• Short Summary

    In India, a leopard that's thought to be the dreaded 'Man-eater of Pujari' has been captured alive and taken to the Lucknow Zoo.

  • Description

    GV EXT: Lucknow Zoo.

    LV & CU: Zoo officials looking at cage in which the leopard was brought to the zoo. (2 SHOTS)

    CU OF: Plaster of Paris cats of pug marks of captured man-eating leopard.

    SV & CU: Leopard in cage in zoo hospital growling. (3 SHOTS)

    Different shots of the leopard in the cage, CVs of the face, pawns etc.

    Same as above, plus shots of the pug marks on plaster off Paris...to compare with the pug marks originally traced in the jungles of Pujari.

    Shot of the hospital building inside the zoo, where the man-eating leopard is kept.

    Shot of the cage in which it was brought.

    Different shots of the Lucknow zoo.

    Shot of the Hazrat Ganj street.

    Initials JS/1730

    Script is copyright Reuters Limited. All rights reserved

    Background: In India, a leopard that's thought to be the dreaded 'Man-eater of Pujari' has been captured alive and taken to the Lucknow Zoo. In the past 13 months the leopard's allegedly taken the lives of 14 people and been responsible for a further 10 maulings.

    SYNOPSIS: At the Lucknow Zoo, officials believe they have captured the fearsome creature which unleashed a reign of terror over the lives of the 15,000 villagers who inhabit the 80 square kilometre area where it roamed. They have been comparing pug marks on plaster of Paris casts of the captured animal with marks traced in the jungle of Pujari.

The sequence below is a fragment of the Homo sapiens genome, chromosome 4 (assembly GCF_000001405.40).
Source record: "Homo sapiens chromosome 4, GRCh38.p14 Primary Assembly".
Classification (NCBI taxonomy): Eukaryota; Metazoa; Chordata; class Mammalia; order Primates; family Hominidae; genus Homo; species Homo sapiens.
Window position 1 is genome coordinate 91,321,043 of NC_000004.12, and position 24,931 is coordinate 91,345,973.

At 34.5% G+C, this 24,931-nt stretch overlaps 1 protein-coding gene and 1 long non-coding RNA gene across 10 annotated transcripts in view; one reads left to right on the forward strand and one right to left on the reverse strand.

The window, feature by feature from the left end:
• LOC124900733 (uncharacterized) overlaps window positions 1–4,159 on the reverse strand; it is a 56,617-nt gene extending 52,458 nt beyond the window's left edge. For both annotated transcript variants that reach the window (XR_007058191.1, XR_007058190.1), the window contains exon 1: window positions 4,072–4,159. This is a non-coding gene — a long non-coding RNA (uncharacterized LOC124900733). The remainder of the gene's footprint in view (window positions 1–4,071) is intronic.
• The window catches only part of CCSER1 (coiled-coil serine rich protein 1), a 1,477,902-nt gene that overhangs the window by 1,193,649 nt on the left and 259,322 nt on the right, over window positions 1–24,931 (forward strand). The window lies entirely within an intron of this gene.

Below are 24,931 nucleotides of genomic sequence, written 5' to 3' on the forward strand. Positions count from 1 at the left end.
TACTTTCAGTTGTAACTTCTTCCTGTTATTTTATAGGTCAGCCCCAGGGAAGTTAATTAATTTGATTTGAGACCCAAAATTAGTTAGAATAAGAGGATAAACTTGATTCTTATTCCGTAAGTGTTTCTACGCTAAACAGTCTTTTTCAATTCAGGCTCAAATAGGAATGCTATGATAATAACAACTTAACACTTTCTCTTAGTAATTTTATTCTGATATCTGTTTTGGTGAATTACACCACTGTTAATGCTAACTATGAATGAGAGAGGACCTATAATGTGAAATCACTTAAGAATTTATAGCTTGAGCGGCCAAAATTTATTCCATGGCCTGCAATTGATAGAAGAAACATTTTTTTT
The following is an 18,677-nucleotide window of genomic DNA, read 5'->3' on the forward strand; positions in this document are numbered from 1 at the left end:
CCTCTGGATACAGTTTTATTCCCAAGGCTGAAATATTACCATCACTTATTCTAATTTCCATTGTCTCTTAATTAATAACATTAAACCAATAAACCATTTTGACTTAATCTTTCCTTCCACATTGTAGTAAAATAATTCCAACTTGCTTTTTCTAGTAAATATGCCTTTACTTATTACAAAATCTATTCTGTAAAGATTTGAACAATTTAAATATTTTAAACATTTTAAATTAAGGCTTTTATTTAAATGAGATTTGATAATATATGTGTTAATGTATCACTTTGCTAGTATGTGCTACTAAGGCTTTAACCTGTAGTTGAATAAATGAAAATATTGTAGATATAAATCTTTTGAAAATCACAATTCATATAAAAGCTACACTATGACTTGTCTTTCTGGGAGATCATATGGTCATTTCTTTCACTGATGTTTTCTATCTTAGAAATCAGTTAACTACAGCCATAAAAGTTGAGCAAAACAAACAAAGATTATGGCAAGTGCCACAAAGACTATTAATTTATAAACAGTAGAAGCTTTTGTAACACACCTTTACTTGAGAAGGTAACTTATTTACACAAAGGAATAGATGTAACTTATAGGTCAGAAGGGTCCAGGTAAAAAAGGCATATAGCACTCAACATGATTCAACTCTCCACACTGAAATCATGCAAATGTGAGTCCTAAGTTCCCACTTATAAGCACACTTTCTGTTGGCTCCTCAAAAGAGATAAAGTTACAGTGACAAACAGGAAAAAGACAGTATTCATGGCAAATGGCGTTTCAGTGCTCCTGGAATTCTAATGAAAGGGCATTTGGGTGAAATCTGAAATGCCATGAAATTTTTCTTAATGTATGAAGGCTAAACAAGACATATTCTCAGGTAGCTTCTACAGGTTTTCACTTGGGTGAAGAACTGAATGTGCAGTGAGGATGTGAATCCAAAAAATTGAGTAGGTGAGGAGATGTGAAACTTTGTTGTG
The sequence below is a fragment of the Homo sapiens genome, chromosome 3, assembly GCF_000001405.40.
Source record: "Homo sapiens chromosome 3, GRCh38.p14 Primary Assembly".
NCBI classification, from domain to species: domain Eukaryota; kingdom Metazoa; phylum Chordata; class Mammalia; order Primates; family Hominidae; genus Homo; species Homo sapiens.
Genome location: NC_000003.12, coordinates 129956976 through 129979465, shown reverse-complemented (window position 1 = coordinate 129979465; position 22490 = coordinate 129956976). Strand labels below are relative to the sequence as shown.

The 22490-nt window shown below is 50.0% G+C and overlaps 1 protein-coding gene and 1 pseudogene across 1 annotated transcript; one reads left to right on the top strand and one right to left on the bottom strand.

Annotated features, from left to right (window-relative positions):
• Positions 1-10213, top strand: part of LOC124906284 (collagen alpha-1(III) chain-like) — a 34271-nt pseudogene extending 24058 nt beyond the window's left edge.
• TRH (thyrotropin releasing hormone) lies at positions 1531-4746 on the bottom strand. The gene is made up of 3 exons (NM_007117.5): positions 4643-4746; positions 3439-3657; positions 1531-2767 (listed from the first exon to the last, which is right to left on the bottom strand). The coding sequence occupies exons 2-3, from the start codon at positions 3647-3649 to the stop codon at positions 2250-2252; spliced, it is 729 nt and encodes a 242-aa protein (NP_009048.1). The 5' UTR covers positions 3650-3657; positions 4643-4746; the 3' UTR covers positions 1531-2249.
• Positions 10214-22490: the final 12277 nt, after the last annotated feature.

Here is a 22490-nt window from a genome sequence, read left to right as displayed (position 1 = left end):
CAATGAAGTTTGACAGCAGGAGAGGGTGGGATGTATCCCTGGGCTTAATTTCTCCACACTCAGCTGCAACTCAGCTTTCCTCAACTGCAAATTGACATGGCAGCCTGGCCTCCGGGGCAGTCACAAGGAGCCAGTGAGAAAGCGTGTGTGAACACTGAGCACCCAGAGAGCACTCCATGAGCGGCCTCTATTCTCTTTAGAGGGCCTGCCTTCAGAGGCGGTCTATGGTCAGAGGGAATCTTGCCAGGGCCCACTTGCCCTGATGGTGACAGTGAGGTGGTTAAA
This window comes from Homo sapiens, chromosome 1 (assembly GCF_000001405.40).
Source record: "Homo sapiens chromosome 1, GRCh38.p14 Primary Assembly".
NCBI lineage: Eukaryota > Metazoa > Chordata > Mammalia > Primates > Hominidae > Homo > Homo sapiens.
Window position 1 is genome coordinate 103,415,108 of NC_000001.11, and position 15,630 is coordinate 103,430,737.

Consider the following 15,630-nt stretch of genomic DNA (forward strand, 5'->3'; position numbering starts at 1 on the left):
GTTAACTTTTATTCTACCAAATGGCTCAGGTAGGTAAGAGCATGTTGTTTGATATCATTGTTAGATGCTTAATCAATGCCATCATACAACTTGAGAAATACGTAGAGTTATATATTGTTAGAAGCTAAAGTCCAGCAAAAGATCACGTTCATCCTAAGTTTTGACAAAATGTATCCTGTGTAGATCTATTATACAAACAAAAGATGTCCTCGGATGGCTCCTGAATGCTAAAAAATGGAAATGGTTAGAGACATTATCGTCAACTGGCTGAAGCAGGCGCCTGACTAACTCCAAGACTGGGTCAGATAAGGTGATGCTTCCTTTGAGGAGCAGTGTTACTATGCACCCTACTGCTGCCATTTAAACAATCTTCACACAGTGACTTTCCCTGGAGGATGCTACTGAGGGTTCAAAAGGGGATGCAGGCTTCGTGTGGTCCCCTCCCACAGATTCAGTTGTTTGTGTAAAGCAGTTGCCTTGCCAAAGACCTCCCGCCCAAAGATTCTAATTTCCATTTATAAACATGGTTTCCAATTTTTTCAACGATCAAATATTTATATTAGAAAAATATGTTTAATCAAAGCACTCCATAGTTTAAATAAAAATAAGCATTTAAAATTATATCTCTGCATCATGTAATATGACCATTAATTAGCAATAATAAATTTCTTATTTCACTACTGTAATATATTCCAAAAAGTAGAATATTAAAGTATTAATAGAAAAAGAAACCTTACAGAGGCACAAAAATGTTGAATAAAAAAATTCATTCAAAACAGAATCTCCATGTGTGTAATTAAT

The captured leopard has been found guilty. Apart from the pug marks, there are other tell-tale signs that show this is the wanted man-eater. Its massive size, nearly nine feet over the curves, and age 12 years correspond with the man-eater's identity. Apart from human killings and 10 maulings the leopard has killed 32 cows, five buffalos and 60 goats. Teams of hunters have been on the killer's trail for months and in the process have shot three other leopards mistaking them for the man-eater. But what worries zoo officials now is the leopard's refusal to eat. Since it was trapped the leopard has not touched food. It could be the new environment or maybe the man-eater can't settle down to a new diet.

    At the time of the filming the leopard had still not eaten anything for four days since its capture. The capture of the alleged man eating leopard is by itself a good work, but in the process other shikaris have killed a number of innocent leopards.

    (For details pls. see enclosed clippings).

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    Reuters - Source to be Verified
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